When we moved in, apparently, there was a drought on. That changed within a few months and soon, the basement began to flood regularly. Naturally, I installed a sump pump, that that only went so far. Depending on who I spoke with, the problem was with the surrounding water table being too high, or with the foundation of the house being too low.
I did extensive work on the drainage around the yard, which somewhat reduced the problem but did not eliminate it. Clearly, more was needed.
It took a few years, but we finally hired a company to come in and make a footing drain around the entire basement.
This was a major undertaking, requiring jack hammering up the floor around the perimeter of the basement.
Digging down around the footing and placing crushed stone and drain pipe around the entire basement, draining into two sumps.
The system uses two Zoeller M98 sump pumps. After more than 10 years of dealing with this system, those pumps are the weak point. Not the pumps themselves mind you, they are fine, however the automatic switch mechanism eventually will fail. Zoeller makes a replacement kit for the switch. I found the best thing to do is use a cable tie and tie the float arm in the up (or on) position and use a corded float switch (Zoellar 10-0034) to turn the pump on and off.
Eventually, the pump on the north east side of the house wore out (it gets a lot of use) and I replaced it with an N98 pump.
I have installed a monitoring system in case of pump failure. It consists of a leak detector 8 inches below the top of each sump, which will alarm before the water starts flow out onto the floor. The pumps are wired to the generator sub panel. That will be the subject of a later post.
Any area where water does not readily seep into the ground will have to deal with runoff. In urban areas, roads, parking lots, roof tops, generate a lot of run off that needs to be routed to a dispersal system. Otherwise large unsafe unsanitary ponds will develop.
Our soil is mostly clay. When it is dry, it will absorb a certain amount of water until it is wet. After that, everything just stays on the surface. As the house is built into the side of a slight slope, water running across the back yard tends to run into the foundation. Water from the roof on the back of the house also contributed to the foundation water. All of this contributed to the repeated basement flooding encountered the first few years we lived here.
The equivalent flat area of the roof on the house is 2,052 square feet. I like data, so to quantify the problem, I made the following chart to show how many gallons of water comes off of the roof for every 1/10 inch of rainfall:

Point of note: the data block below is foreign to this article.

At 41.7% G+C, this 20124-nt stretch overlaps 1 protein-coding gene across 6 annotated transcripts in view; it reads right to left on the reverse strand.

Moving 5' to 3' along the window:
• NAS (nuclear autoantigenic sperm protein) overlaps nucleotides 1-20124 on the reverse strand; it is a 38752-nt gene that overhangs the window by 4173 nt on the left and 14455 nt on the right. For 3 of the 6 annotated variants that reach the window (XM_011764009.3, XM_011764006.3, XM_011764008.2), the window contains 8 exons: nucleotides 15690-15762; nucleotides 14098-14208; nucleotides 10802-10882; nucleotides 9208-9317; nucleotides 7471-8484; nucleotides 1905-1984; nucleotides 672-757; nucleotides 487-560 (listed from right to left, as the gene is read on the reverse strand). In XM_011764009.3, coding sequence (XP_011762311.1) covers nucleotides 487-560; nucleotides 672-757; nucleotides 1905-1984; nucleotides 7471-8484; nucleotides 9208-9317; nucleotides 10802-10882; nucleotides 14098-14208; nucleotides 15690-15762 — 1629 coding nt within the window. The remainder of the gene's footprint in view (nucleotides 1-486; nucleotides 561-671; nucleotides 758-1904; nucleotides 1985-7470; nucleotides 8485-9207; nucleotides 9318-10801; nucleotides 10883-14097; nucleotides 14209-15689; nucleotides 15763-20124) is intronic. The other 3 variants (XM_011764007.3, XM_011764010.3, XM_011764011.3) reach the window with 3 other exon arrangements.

Rainfall amount (inches)
0.5 – 1/2
Gallons per 1/10 inch of rainfall
Some of the water in the first 1/10 inch of rain goes towards wetting a dry roof down. I estimate that to be 1/2 of the first 1/10 inch stays on the roof and eventually evaporates. Everything else runs into the gutters.
As you can see, an average storm of 1 inch of rain produces 1,219 gallons of runoff from the roof alone. When larger storms arrive and the ground becomes saturated, then real problems can happen. During Hurricane Irene in late August of 2011, we received approximately 10 inches of rain in 12 hours. The basement sump pumps could not keep up with the incoming water and at one point the basement was flooded with 18 inches of water. Fortunately, the power stayed on and eventually it stopped raining and the pumps did their work.
The first thing I did was install drain pipes to take the water gutter down spouts and conduct it away from the foundation to the downhill side of the yard. To do this, required a small excavator.
From each corner of the house, I installed 3 inch DW PVC pipe, 18 inches in the ground. The pipe on the north side of the house also connects to the sump pumps, thus that drains into a small dry well in the front yard. Unfortunately, I cannot find any pictures of laying the pipe.
When we bought the house, only the back had gutters. It seems the previous owner had made some attempts at routing the water away from the basement. I hired a company who came and installed Seamless Gutters on the entire house, which was well worth it.
I also dug up a good bit of asphalt around the back of the house which was a patio of sorts. That was hauled off to the recyclers.
The run off from around the yard was directed away from the house by use of two swales; one to the south and another going from east to north. The east to north swale was completed as part of building the patio and retaining wall.
This made a difference in the amount of water getting in the basement, however, there was still water getting into the basement…